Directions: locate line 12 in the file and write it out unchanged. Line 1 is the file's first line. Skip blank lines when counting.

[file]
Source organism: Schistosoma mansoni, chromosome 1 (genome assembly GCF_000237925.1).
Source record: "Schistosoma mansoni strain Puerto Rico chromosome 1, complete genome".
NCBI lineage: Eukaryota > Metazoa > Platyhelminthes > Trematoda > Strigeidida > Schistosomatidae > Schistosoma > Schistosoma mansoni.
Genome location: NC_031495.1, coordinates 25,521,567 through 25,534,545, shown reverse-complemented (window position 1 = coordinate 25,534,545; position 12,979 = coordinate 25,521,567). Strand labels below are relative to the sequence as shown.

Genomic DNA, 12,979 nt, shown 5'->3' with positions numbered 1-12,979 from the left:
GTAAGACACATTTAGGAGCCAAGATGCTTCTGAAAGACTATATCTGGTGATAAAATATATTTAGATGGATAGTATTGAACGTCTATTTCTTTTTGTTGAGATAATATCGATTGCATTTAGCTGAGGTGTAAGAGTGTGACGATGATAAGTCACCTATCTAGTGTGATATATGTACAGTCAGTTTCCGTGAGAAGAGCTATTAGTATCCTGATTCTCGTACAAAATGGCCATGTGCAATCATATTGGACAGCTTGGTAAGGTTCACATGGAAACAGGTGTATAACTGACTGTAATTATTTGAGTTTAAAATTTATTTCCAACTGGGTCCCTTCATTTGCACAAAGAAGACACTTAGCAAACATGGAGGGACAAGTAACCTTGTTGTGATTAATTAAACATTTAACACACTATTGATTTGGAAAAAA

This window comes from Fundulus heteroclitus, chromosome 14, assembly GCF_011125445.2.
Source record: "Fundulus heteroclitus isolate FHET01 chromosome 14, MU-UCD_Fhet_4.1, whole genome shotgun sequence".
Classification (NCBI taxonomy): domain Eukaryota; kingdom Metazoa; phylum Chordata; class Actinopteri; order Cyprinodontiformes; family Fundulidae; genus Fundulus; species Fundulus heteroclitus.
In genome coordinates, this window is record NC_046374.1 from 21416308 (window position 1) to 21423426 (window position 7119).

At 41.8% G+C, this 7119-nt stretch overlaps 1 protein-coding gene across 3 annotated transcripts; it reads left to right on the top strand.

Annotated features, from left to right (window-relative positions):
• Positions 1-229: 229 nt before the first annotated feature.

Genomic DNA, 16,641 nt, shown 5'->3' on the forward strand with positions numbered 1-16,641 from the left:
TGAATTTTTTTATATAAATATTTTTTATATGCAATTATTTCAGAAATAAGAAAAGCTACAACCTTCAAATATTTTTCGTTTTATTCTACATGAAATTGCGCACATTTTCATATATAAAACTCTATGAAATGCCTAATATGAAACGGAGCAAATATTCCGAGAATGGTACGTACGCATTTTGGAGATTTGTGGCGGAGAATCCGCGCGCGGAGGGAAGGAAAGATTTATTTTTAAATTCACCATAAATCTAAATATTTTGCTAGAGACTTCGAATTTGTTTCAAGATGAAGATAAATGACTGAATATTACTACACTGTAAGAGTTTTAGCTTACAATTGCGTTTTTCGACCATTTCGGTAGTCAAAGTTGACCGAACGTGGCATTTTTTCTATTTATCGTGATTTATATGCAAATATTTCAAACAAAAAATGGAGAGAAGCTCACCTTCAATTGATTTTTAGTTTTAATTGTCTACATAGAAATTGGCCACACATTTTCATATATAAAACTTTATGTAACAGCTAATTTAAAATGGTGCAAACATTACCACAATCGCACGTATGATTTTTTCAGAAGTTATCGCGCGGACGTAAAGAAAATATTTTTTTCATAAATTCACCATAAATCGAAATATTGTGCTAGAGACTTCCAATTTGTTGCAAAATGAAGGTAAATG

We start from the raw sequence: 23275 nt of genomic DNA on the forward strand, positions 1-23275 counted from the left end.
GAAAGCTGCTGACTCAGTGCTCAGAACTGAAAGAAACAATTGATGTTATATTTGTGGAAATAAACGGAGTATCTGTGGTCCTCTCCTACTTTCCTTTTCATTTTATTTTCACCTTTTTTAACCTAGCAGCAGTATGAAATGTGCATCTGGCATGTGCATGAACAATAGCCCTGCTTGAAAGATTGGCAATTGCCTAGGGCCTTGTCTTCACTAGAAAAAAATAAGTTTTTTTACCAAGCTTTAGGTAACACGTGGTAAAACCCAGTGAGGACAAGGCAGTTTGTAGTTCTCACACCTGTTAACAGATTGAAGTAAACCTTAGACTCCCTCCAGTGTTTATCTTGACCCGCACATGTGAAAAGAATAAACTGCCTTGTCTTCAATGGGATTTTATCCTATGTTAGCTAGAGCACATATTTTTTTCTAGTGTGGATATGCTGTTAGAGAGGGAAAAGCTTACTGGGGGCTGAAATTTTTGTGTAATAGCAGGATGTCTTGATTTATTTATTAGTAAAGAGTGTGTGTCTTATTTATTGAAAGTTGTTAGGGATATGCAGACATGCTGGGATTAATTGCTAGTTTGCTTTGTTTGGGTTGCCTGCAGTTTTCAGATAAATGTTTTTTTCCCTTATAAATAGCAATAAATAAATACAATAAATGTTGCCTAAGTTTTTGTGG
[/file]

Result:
Annotated features, from left to right (window-relative positions):